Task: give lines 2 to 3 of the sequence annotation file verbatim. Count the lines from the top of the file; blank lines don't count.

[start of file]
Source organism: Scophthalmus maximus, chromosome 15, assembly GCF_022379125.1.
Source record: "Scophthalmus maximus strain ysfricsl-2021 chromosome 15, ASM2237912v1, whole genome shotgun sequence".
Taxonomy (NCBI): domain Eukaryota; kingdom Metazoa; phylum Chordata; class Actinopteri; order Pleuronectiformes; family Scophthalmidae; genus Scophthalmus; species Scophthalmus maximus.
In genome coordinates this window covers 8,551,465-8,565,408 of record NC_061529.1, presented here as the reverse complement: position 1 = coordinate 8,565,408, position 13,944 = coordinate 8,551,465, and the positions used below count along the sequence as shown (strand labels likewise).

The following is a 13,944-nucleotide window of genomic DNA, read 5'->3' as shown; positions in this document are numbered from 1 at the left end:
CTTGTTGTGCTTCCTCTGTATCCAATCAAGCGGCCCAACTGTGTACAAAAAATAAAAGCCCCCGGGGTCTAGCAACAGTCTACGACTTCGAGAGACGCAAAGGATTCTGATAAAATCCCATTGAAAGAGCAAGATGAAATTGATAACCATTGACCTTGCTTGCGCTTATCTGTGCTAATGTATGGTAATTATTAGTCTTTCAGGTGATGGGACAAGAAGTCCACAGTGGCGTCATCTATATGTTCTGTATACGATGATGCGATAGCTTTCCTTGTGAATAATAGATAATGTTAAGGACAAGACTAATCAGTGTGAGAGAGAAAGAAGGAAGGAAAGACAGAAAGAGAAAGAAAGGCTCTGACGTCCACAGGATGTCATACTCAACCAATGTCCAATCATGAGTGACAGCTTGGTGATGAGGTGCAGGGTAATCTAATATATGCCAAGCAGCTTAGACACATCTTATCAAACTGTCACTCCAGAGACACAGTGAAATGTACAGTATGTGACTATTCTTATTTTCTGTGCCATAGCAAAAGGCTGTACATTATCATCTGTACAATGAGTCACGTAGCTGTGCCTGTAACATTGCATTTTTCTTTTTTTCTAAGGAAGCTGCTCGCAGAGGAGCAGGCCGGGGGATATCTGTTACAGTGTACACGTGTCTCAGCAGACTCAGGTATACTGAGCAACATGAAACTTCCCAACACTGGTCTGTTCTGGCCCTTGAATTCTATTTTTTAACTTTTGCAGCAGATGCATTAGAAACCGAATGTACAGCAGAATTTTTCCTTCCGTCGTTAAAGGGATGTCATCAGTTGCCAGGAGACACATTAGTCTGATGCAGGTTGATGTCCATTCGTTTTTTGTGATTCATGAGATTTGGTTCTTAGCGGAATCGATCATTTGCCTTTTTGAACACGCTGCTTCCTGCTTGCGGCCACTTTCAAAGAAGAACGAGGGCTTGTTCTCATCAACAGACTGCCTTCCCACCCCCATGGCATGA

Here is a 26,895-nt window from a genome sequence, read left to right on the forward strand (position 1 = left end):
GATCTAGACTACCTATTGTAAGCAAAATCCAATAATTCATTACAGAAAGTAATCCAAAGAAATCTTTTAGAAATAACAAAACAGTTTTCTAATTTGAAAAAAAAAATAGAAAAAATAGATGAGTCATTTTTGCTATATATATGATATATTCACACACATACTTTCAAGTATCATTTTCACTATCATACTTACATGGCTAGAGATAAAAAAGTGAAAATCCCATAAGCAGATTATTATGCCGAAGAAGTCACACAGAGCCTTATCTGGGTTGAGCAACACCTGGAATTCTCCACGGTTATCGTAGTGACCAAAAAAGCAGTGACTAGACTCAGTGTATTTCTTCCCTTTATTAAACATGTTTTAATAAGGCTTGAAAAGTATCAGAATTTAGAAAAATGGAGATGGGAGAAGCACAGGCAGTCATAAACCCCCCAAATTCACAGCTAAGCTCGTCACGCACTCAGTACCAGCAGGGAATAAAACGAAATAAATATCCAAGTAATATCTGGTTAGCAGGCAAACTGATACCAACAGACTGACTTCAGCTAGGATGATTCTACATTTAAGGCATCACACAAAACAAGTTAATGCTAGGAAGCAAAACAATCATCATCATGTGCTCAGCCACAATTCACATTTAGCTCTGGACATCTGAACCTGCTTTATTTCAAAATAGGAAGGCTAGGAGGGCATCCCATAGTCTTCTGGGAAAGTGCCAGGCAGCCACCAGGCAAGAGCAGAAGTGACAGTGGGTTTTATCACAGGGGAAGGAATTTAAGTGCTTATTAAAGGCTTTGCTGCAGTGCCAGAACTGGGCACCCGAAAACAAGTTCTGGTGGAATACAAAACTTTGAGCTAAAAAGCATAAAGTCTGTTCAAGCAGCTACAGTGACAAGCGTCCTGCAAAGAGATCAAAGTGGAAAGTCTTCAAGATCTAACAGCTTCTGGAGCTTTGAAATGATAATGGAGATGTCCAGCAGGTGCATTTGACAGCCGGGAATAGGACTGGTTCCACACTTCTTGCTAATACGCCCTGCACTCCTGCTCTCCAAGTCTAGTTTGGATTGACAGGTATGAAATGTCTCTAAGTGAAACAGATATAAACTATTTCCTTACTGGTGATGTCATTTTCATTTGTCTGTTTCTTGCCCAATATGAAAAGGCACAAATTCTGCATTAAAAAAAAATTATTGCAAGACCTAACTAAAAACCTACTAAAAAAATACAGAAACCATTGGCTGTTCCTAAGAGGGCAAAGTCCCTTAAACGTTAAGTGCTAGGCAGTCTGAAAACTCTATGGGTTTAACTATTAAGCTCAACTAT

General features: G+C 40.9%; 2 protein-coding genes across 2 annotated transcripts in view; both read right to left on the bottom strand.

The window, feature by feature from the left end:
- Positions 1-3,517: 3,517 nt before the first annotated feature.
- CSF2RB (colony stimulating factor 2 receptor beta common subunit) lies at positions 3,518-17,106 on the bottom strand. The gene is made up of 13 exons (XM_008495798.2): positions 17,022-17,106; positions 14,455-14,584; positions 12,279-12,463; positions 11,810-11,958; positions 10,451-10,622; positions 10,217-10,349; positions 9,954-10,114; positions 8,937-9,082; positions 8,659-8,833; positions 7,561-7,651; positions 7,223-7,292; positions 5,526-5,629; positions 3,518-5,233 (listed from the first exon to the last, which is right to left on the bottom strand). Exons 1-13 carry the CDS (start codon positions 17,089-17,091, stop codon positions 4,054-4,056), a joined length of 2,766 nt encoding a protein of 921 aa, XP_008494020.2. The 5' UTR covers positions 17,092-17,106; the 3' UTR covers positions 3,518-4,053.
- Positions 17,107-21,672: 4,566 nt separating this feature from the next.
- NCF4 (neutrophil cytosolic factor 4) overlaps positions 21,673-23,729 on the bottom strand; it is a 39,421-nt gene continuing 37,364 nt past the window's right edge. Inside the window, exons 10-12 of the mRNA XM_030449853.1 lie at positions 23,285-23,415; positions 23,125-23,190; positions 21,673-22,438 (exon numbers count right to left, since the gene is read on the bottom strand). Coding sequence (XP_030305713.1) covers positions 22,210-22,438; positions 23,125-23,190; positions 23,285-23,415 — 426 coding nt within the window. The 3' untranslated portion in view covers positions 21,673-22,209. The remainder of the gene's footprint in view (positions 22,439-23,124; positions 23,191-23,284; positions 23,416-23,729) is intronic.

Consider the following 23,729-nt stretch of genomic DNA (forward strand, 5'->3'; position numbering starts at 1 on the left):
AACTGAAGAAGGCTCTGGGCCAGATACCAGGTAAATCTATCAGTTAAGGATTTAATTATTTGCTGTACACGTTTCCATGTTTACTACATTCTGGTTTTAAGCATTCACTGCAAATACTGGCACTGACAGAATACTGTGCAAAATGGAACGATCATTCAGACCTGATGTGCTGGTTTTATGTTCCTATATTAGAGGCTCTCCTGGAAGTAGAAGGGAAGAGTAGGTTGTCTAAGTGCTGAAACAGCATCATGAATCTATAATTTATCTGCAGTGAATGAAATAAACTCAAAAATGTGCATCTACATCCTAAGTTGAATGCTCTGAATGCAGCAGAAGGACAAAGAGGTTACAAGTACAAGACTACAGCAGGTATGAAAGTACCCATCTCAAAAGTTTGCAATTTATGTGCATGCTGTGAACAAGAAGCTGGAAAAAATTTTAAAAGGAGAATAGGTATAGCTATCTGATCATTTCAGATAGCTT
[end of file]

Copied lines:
Source record: "Scophthalmus maximus strain ysfricsl-2021 chromosome 15, ASM2237912v1, whole genome shotgun sequence".
Taxonomy (NCBI): domain Eukaryota; kingdom Metazoa; phylum Chordata; class Actinopteri; order Pleuronectiformes; family Scophthalmidae; genus Scophthalmus; species Scophthalmus maximus.